I’m a big fan/geek when it comes to portraiture. This may stem from the fact that I can’t paint a portrait of someone without it looking like a bad cartoon, but I digress. Additionally, I’ve always been fascinated by the art of ancient Egypt. I’m not so fascinated by the aspects of Egyptian art related specifically to the pantheon of deities, but to the aspects of Egyptian art that give hints about everyday life in ancient Egypt. I had a professor in grad school who said—and I agree with her—that art is always significant in that it relays some idea about the estate of human kind at the time it was created. If one applies this to any art movement, it immediately becomes clear what she meant: the artist was reflecting what was going on at the time she/he was creating the work of art. I don’t think there’s anyone who would disagree with the idea that an artist cannot create in an art historical or historical vacuum.
In the fourth century BCE Alexander the Great (died 323 BCE, Macedonian/Greek) conquered Egypt. Subsequently, Greeks intermarried with Egyptians to form Greek ruling dynasties. In the first century BCE, the Romans occupied Egypt. The Greek idealized representation of the body was augmented by the Roman emphasis on extreme realism. While no Greek painting per se has survived from antiquity (outside of vase painting), the mummy portraits of Egypt may be a descendant from that tradition, enhanced by Roman obsession with realism as a way of honoring the deceased’s uniqueness.

Although under Greek and Roman domination from the fourth century BCE, the Egyptians maintained their religion and their funerary practices, including mummification and all the inherent rites. Because it was more expensive to commission elaborately carved, painted, and inlayed coffin lids, Egyptians during the Greek-Roman era opted for painted portraits of the deceased that were affixed over the head of the deceased in the coffin lid. The funerary portraits that have come down to us are mostly from wealthy families of Greek and Roman ancestry that had married into Egyptian families.

Roman artists used encaustic (wax) pigments because they were extremely durable. The man in this coffin portrait was most likely Greek in origin. The golden laurel wreath crown was a Greek symbol of victory, in this case victory over death. The large, vigilant eyes are typical of late Roman portraiture. How this is a contrast to the generalized, highly decorated head pieces of Egyptian mummies from only 800 years earlier!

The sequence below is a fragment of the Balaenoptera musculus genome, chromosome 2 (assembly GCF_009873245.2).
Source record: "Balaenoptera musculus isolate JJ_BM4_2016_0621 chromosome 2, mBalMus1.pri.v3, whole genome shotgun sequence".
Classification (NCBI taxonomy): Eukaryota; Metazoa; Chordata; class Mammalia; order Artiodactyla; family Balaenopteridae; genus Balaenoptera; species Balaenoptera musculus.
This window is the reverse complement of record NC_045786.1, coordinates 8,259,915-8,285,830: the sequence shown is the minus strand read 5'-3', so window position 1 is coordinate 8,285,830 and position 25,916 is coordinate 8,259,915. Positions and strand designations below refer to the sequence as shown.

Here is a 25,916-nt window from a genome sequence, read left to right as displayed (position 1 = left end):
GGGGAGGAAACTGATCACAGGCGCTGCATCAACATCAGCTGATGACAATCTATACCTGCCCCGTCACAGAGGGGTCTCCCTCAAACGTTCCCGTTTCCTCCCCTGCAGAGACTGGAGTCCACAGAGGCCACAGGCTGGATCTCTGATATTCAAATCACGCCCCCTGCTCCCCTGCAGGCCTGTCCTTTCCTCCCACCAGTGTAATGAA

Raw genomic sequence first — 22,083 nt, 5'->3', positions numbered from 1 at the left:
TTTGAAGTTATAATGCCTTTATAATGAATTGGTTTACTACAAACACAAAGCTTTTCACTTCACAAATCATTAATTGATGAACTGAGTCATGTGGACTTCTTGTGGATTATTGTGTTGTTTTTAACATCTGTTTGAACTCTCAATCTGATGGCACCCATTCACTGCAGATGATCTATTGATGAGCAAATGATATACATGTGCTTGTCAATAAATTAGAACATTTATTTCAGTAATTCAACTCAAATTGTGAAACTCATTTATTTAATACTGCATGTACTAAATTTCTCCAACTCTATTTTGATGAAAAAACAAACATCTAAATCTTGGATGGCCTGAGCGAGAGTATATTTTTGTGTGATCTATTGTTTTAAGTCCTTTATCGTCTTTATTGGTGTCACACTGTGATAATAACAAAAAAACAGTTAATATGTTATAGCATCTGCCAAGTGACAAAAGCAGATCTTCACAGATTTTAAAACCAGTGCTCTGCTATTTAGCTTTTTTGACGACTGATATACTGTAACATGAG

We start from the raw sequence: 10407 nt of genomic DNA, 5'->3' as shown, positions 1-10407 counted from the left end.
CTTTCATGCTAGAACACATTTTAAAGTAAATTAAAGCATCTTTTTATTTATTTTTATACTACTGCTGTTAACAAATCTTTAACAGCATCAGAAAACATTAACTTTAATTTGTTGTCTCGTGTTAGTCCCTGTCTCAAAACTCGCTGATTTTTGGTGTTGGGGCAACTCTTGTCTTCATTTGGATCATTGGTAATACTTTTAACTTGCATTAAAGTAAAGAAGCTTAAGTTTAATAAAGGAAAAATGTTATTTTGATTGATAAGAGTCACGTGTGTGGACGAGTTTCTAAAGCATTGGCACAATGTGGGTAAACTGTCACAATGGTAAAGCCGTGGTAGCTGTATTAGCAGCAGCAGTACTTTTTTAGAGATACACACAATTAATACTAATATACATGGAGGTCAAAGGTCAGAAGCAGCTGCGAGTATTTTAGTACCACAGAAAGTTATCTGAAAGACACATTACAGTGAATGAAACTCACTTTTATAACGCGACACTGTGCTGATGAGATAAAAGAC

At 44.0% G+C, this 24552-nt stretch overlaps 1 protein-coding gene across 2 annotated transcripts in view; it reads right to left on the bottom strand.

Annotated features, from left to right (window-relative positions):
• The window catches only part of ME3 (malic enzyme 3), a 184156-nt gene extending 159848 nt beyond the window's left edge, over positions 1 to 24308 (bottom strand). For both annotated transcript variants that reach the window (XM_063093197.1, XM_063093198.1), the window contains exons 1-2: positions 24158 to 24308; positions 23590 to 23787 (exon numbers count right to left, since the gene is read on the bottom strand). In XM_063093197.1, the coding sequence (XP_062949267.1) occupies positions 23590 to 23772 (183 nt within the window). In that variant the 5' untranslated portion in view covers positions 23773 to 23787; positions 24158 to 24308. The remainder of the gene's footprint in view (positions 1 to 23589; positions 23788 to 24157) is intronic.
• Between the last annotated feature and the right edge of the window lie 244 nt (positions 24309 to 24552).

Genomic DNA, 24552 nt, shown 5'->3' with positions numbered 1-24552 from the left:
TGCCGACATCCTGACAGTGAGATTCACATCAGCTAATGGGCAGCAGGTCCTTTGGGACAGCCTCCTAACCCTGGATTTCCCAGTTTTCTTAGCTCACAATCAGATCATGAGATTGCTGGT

Unknown artist, Ancient Egypt, Late Kingdom, Dynasty XXV, Coffin of Horankh, ca. 700 BCE. Gessoed and painted wood, with obsidian, calcite, and bronze inlay. © Dallas Museum of Art, Dallas, Texas. (DMA-59A).

Correlations to Davis programs: Explorations in Art Grade 1: 2.8; Explorations in Art Grade 2: 2.8; Explorations in Art Grade 3: 1.1, 1.2, 1.3; Explorations in Art Grade 4: 2.7; Explorations in Art Grade 5: 1.1; A Personal Journey: 3.2, 6.1; A Global Pursuit: 2.1; The Visual Experience: 15.3; Discovering Art History: 5.3

Monday, May 2, 2011

European Abstract Expressionism?

What we generally read in art history texts is that during World War II (1939-1945) many European modernist artists fled to the US and ended up in New York. At the same time, many American artists with modernist tendencies felt that American art (then dominated by Social Realism) should express a new direction in modernism, divorced from the sterile geometric (De Stijl, Constructivism, Cubism) and non-subjective tendencies in European avant-garde art. What emerged was a synthesis of process and emotion. Bingo: Abstract Expressionism. Most art history texts also indicate that with the advent of Abstract Expressionism, the shift of focus on developments in modern art was to New York instead of Paris. Well, surprise, modernism in Europe didn’t just roll over because of Jackson Pollock and Willem de Kooning. It was alive and well, reacting to the same impulses within the New York School.

The New York artists built on the European idea of personally invested abstraction, while avoiding the idea of rational composition. After the war European artists were also eager to move beyond the between war period (1918–1939) where preconceptions of control dominated avant-garde art. One of the veins of abstraction of the post-war period in Europe earned many stylistic terms, including Art Informel in France in 1950, meaning “formless art.” This was followed by such terms as Tâchisme (meaning blotted or stained) in the 1950s, referring specifically to French gestural painting. In essence, Art Informel / Tâchisme were the European manifestations of what spawned Abstract Expressionism in the US.

Jean-Paul Riopelle, born and educated in Montréal, moved to Paris in 1947. He became a follower of Georges Mathieu (born 1921), who has been described as the leader of Art Informel. Mathieu’s technique consisted of impulsive, gestural painting, often from squeezing paint directly from the tube. Between 1955 and 1979 Riopelle was the companion of American Abstract Expressionist Joan Mitchell (1926–1992), some of whose work his resembles. His main technique was to squeeze paint from the tube and shape it with a palette knife, often with directional lines of force. Like the American Abstract Expressionists, his work was intuitive and spontaneous, all the while documenting a process of creation.

I think this work compares very interestingly to Mitchell’s, but also Grace Hartigan’s early work. Learn more about this painting and the artist in my post about Hartigan.

Correlations to Davis programs: Explorations in Art Grade 4: 6.35; Explorations in Art Grade 5: 5.33; A Personal Journey: 5.2; A Community Connection: 6.2, 8.1; A Global Pursuit: 2.2, 4.2